Appcelerator -- a platform for developing native mobile, desktop, and iPad applications using web technologies -- has announced updated findings of its Mobile Developer Survey taken of application developers about their plans to build applications for various mobile and tablet platforms. And they find it's a tight race between Apple and Google.
Taken last week from a pool of Appcelerator’s 33,000+ application developers, 1,028 developers responded about their plans to prioritize iPad development within an increasingly fragmented and competitive landscape. This survey is posted at http://www.appcelerator.com/mobile-developer-survey .
The survey was taken as Appcelerator’s iPad beta concludes with a Titanium Tablet SDK officially rolling out on April 50. The Titanium Tablet will enable web developers to build 100% native iPad applications The findings show that the mobile platform landscape has evolved significantly during this first quarter. While Apple interest remains high, Android is almost neck and neck with iPhone, and two other providers -- RIM and Microsoft -- have renewed interest from developers due to improvements to their platforms.
When Appcelerator first surveyed its developer base prior to Apple’s iPad announcement in January of this year, interest in the platform was overwhelmingly high. Fast forward two months, and interest remains strong, but off the wild enthusiasm in January: 80% of developers now say they are interested in building an iPad app within the first year compared to 90% in January. When asked about overall interest in iPad as a development platform, 53% responded that they were ‘very interested’ – third behind iPhone and Android. As a point of reference, Amazon Kindle, surveyed for the first time, has only 12% of developers claiming a similar level of interest in its recently announced SDK (software development kit).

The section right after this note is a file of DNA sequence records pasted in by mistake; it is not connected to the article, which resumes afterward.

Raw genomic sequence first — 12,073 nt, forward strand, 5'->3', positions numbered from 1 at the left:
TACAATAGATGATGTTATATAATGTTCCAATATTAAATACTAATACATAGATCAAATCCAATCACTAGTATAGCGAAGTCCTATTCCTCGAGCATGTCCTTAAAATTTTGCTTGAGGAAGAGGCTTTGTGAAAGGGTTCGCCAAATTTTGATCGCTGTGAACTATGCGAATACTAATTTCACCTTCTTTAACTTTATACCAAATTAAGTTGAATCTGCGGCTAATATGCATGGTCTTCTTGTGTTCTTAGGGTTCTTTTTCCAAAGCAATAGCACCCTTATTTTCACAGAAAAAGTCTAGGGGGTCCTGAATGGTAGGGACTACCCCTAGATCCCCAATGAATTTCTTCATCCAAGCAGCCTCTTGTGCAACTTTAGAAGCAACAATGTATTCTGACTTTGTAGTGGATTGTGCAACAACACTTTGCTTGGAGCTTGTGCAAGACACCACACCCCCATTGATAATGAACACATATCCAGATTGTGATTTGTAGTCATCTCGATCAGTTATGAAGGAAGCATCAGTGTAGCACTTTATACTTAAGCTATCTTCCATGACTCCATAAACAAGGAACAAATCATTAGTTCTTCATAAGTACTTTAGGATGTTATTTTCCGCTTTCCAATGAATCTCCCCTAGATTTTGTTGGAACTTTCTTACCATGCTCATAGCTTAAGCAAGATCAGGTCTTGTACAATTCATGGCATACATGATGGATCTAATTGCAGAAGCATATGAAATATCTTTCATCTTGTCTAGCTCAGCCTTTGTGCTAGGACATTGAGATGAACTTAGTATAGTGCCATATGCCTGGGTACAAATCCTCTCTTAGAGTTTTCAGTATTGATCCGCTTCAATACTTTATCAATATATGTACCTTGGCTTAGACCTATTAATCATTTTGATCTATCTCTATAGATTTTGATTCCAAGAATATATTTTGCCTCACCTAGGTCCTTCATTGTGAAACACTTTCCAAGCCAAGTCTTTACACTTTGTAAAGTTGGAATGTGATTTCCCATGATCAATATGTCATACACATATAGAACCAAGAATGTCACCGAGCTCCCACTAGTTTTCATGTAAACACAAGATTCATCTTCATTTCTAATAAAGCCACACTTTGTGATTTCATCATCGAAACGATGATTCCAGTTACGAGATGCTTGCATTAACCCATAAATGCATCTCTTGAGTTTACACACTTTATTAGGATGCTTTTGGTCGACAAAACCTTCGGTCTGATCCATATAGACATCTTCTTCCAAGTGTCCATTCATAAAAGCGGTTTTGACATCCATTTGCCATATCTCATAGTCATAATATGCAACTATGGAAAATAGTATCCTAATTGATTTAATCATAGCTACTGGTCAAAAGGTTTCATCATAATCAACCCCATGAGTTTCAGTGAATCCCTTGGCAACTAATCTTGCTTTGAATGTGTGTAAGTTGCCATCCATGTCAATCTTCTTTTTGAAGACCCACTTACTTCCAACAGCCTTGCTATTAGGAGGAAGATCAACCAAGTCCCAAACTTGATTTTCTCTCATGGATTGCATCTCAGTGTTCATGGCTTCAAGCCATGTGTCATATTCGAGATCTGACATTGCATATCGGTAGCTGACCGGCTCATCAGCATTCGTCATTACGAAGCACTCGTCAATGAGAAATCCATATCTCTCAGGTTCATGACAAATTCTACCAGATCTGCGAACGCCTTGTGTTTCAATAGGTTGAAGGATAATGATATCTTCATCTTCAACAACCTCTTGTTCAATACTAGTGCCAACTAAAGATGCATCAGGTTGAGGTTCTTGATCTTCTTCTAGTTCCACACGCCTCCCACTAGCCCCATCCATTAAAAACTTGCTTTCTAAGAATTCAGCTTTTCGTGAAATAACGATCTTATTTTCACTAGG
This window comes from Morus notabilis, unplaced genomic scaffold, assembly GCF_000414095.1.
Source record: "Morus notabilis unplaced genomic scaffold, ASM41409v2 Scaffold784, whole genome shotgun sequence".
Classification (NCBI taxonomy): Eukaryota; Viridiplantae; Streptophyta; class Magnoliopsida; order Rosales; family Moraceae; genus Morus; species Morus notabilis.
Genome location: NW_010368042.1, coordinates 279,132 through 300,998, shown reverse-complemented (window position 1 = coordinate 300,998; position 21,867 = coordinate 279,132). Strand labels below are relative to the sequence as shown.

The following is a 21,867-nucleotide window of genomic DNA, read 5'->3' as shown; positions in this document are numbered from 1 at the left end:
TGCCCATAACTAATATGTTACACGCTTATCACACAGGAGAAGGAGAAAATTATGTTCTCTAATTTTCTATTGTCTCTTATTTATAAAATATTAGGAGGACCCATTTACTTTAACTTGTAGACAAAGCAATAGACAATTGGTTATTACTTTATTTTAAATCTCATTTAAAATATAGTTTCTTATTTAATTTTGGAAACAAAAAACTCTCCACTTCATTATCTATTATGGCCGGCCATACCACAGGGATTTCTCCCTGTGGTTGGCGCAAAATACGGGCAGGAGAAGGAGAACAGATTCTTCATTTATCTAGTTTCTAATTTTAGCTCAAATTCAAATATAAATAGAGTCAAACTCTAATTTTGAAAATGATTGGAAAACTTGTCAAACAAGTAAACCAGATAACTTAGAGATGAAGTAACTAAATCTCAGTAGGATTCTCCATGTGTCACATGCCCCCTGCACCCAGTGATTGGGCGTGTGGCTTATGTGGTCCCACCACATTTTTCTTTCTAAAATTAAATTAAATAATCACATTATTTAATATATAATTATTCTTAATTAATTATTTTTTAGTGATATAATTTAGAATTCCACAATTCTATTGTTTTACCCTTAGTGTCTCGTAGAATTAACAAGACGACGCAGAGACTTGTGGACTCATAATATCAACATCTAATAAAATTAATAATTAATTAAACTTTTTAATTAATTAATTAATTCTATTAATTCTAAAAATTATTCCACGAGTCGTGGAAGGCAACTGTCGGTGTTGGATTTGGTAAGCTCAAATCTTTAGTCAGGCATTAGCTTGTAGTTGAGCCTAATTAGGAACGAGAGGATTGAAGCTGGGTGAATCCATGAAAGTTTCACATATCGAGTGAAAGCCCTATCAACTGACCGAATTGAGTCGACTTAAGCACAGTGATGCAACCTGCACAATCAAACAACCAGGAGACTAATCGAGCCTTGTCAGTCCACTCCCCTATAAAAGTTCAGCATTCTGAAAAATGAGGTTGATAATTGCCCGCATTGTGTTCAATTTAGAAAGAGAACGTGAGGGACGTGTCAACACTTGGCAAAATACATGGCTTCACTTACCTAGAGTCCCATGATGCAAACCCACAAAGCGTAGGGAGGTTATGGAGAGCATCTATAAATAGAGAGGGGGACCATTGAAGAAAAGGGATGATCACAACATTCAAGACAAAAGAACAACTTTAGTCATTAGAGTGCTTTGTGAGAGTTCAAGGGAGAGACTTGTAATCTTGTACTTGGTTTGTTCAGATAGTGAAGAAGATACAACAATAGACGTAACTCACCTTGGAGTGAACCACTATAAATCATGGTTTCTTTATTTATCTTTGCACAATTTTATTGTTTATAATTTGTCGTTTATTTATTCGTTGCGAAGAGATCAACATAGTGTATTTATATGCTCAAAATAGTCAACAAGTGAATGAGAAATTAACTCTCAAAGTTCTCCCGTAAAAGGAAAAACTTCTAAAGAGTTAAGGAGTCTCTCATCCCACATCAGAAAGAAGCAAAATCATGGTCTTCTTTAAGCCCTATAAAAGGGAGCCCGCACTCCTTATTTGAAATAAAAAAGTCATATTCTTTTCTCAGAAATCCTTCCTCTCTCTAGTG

In follow-up interviews, Appcelerator found that moderating iPad interest was primarily due to a lack of a few features originally thought to be included in the iPad, such as a camera and support for multi-tasking. Moreover, developers with over 1,000 employees cited having an iPhone, Android, and/or Blackberry app as “critical,” while only 36% said they were very interested in the iPad.
On the other end, 54% of developers with 10 or fewer employees said they were very interested, as small companies look to claim a first-mover advantage in the App Store. As far as developer plans around the iPad, respondents cited eBooks, entertainment and media applications, business applications, medical applications, and education applications as likely candidates for planned apps on Apple’s new device, consistent with January’s results.
Increased competition among mobile platforms features a two-horse, tightening race between Android and iPhone. In January, 86% of developers were very interested in creating apps for the iPhone and 68% were very interested in doing so for Android – an 18 point spread. That spread has closed to just six points in the current survey (iPhone 87%, Android 81%, followed by iPad at 53%%).
While iPhone, Android and iPad are still the top application development candidates for developers, two platforms have made significant inroads with developers. Blackberry has doubled from 21% developer support in January to 43% in March, while Windows Phone has nearly tripled from 13% to 34%. Both vendors have announced major improvements to their device capabilities during the first quarter, which is clearly translating into market opportunity for developers.
On the other end of the spectrum are the mobile platforms in decline. Palm, at only 17% in January (but ahead of Windows), fell further to 14% saying they were very interested in the platform in March as financial troubles gave rise to developer concern. Meego -- the newly branded effort by Nokia and Intel -- came in at 12%, and Symbian at just 16%.